In late September, China's Ministry of Commerce (MOFCOM) detailed new measures to stabilize and upgrade foreign trade.
Previous policies offer tax incentives to foreign trade companies. From the investor's perspective, these tax incentives are legitimate tools for reasonable tax planning and cost savings. The new measures, however, prioritize the timely delivery of ordered goods.
The 132nd China Import and Export Fair opened on October 15, right around the time of year Chinese businesses receive most foreign orders. In the first eight months of this year, China's imports and exports jumped by 10.1 percent year on year, with many foreign orders expiring in the very near future.
Meanwhile, COVID-19-related restrictions are disrupting production and circulation, crimping foreign trade. The MOFCOM had no choice but to issue the new measures to shore up foreign trade and ensure the timely delivery of goods.
Thanks to the efforts exerted over four decades, China has created a vault of assets for foreign trade. As the biggest trading power in the world, China is a staunch advocate of the multilateral trade system and economic globalization. A well-developed industrial chain makes China a goods and services provider with strong international competitiveness. Free trade treaties between the country and its trading partners are strong bonds that closely connect all parties involved.
This solid foundation has carried China through various COVID-19-triggered hardships. What's more, China's foreign trade is on the up thanks to a range of policies to boost economic growth, especially foreign trade. It's crucial for exporters to produce and deliver orders as scheduled. There are only two months to go before 2022 comes to a close, and uncertainty lingers as to whether a number of Chinese companies can honor their trade agreements. This is another underlying factor for the ministry's issuing new measures, revealing the Chinese Government's emphasis on business credibility.
In the past two years or so, a number of Chinese businesses have faced the threats of getting their orders canceled as well as seeing goods, and payments, rejected on the part of foreign trade partners. Though the result of force majeure, the aforementioned seriously damaged Chinese companies.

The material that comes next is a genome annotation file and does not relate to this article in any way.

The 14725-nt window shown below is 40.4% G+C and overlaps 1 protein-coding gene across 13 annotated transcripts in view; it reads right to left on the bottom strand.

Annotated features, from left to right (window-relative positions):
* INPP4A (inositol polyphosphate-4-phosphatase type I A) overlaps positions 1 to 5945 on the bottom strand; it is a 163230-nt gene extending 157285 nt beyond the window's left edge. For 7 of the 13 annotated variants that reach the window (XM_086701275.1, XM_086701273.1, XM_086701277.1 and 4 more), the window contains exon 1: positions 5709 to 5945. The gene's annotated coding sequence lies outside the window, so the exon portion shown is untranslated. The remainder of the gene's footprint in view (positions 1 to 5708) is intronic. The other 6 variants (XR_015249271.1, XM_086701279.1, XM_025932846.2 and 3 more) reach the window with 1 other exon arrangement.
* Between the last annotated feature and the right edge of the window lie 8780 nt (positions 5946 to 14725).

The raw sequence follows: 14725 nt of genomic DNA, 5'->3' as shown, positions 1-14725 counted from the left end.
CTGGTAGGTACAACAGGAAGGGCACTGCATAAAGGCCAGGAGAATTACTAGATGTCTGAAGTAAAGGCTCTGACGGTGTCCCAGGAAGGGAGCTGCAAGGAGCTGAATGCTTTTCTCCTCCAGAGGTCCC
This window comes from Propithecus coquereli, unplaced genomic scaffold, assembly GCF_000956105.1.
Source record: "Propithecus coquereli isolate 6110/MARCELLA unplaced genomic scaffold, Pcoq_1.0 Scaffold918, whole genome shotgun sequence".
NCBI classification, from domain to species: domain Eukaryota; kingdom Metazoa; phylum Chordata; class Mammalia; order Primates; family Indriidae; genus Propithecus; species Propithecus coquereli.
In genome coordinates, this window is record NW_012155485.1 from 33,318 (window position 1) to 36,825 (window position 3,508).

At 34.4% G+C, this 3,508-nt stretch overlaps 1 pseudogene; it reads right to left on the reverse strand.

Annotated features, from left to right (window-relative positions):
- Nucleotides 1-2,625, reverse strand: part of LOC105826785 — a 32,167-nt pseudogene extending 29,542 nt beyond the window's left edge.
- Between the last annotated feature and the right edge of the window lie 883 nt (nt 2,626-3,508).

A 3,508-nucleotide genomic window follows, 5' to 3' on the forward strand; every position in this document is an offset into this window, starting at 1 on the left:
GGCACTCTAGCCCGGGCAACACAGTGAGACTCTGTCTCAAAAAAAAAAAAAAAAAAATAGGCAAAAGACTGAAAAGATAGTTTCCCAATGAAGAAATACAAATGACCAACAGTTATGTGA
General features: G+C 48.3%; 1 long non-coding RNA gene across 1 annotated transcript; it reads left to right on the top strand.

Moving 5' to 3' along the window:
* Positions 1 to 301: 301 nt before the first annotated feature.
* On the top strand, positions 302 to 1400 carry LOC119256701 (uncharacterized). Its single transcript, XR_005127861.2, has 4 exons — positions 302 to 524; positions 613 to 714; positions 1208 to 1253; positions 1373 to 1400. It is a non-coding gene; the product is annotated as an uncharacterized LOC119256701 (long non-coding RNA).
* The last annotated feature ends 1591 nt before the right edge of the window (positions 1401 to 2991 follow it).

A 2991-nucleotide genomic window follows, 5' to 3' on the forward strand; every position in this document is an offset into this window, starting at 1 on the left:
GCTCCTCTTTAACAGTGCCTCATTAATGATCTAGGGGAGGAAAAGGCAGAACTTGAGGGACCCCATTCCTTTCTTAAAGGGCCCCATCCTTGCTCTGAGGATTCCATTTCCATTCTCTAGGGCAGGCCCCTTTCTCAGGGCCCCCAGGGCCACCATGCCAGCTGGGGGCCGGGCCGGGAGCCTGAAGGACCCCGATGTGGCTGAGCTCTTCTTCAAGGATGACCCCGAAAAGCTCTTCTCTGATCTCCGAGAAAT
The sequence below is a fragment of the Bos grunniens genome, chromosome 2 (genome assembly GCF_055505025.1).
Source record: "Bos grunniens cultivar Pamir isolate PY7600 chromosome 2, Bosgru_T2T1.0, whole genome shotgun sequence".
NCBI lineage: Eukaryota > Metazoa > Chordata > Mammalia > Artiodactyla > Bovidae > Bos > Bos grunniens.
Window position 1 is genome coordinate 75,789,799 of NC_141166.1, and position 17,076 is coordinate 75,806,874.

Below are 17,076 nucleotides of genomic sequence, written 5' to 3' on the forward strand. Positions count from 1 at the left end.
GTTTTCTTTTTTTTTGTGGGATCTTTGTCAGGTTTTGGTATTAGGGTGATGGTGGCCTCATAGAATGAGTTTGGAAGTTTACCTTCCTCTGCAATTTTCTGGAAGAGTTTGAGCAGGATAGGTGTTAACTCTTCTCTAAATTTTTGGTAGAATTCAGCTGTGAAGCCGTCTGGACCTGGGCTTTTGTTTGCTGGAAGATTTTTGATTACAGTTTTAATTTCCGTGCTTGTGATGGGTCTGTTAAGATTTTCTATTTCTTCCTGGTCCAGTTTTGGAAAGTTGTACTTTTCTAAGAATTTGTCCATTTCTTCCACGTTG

To fulfill trade contracts is to preserve business credibility. The recently released measures demand the guaranteed timely delivery of foreign orders through supportive efforts in production and transportation capacity, as well as labor supply, within the context of COVID-19 containment. Conditions for mid- and long-term coverage in terms of export credit insurance, protecting an exporter of products and services against the risk of non-payment by a foreign buyer, should be improved and special accounts for foreign exchange funds must be put in place as quickly as possible.
The policies further reveal China's complete confidence in its ability to fulfill trade agreements. As long as its companies receive orders from outside the country's borders, China will try its very best to enable them to honor their agreements as scheduled.
The ability to manage foreign trade orders mainly depends on two factors. First is a smooth production process. Many companies have made basic living and medical care arrangements for their staff so they can continue their work inside the factories under closed-loop management should their cities be locked down due to COVID-19 flare-ups.
Second is the smooth transportation of goods to their different destinations. Relevant departments like the MOFCOM and Ministry of Transport work closely together to warrant an uninterrupted flow of export-oriented goods. The General Administration of Customs of China has streamlined customs procedures and eliminated arbitrary fee charges at certain ports to relieve companies of their foreign trade costs.
China's robust foreign trade can serve as a locomotive to lift global economic growth and as a prerequisite for stabilizing global trade. The Chinese Government's policy guidance not only helps stabilize the world market and boost international confidence in economic recovery, but also lays the foundation for further global cooperation in trade.
China's robust foreign trade can serve as a locomotive to lift global economic growth and as a prerequisite for stabilizing global trade.
Copyedited by Elsbeth van Paridon
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